Recombination assays were carried out at 37°C in 20 μl of reaction mixture containing 30 mM Tris-HCl (pH 7.6), 15 mM NaCl, 80 mM KCl, 4 mM spermidine, 0.7 mM EDTA, 7% glycerol, 4.4 nM supercoiled pKK039 DNA, and 68 nM Rci protein. The reactions were terminated by the addition of 2 μl of 2% SDS, and then the product DNA was collected by ethanol precipitation. To estimate inversion frequencies, the fraction of rearranged molecules was determined by two methods. First, the product DNA was digested with EcoRI and HindIII and subjected to electrophoresis on a 0.7% agarose gel. DNA fragments in the gel were stained with ethidium bromide and visualized under UV light. The gel image was scanned and then analyzed with NIH Image (ver. 1.58) software. The inversion frequency was determined as the ratio of the density of the new band to the sum of those of the new and original bands. Second, the product DNA was introduced into E. coli JM83. The cells were grown for 18 h on LB plates containing both CM and KM or only KM. The ratio of the number of CM- and KM-resistant (Cmr Kmr) colonies to that of KM-resistant (Kmr) colonies was determined.

Rci-binding assay.

Purified Rci protein and DNA fragments (0.1 pmol) were mixed in a buffer solution (20 μl) containing 50 mM Tris-HCl (pH 8.0), 0.2 M KCl, 5 mM spermidine, 0.3 mg of bovine serum albumin, and 10% glycerol. After incubation at 37°C for 10 min, the reaction mixtures were immediately loaded onto a 4% polyacrylamide gel in TBE buffer (90 mM Tris-borate [pH 8.0] and 2.5 mM EDTA) and electrophoresed at 4°C. Following electrophoresis, DNA fragments in the gel were stained with ethidium bromide and visualized under UV light.


Overproduction of the Rci protein.

To overproduce the Rci protein, the rci coding sequence was inserted into an expression vector, pET11a, generating pETrci. Then pETrci was introduced into E. coli BL21(DE3) cells carrying the T7 RNA polymerase gene under the control of the lac promoter. Following IPTG induction, the overproduction of a 44-kDa protein was observed (Fig. (Fig.2,2, lane 4) which was not produced in the absence of induction (lane 3) or in cells harboring the control plasmid pET11a (lanes 1 and 2). The apparent molecular mass of the overproduced protein is consistent with the value of 44.3 kDa calculated from the predicted amino acid sequence (19).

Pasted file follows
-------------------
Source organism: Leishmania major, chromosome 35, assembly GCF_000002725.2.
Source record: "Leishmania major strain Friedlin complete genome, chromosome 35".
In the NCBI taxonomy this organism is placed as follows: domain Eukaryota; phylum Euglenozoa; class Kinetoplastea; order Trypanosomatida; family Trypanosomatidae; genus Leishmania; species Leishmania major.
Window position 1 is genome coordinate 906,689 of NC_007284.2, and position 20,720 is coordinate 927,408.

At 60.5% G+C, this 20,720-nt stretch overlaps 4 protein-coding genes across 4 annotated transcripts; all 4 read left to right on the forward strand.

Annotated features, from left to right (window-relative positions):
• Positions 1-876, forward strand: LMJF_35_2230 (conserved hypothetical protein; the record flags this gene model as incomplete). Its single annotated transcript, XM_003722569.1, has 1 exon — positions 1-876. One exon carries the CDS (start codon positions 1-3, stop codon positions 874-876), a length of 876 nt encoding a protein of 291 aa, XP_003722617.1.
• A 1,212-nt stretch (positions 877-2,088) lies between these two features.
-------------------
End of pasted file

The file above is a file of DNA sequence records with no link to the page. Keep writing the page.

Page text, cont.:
FIG. 2
Expression by the T7 RNA polymerase system and purification of the Rci protein. E. coli BL21(DE3) cells harboring pET11a (lanes 1 and 2) or pETrci (lanes 3 and 4) were grown in M9 medium and treated with 0.4 mM IPTG (lanes 2 and 4) or untreated (lanes ...

Purification of the Rci protein.

Rci protein was purified from the IPTG-induced BL21(DE3) cells harboring pETrci. Approximately 60% of the overproduced Rci protein was recovered in the soluble fraction. The soluble proteins extracted from the induced cells (Fig. (Fig.2,2, lane 5) were loaded onto a phosphocellulose column and eluted with a linear gradient of KCl. Rci protein was eluted between 1.2 and 1.4 M KCl (lane 6). The fractions containing the Rci protein were then loaded onto a gel filtration column. The peak fractions (lane 7) were pooled and used as the purified Rci protein. SDS-PAGE followed by silver staining revealed that the purity of the Rci protein was over 95% (data not shown). Approximately 2 mg of purified Rci protein was obtained from a 2-liter culture. The Rci protein retained its activity for at least several months when stored at −80°C.

The molecular mass of native Rci protein was analyzed by gel filtration on Sephacryl S-200HR in G buffer. Rci protein was eluted as a sharp peak at a position corresponding to that of ovalbumin (44 kDa), suggesting that Rci protein is a monomer in G buffer.

The N-terminal amino acid sequence of the purified Rci protein was determined to be NH2-Pro-Ser-Pro-Arg-Ile-Arg-Lys-Met-Ser. This is identical to the sequence predicted from the nucleotide sequence of the rci gene (19), with the exception of an initial methionine residue.

The Rci protein mediates recombination in vitro.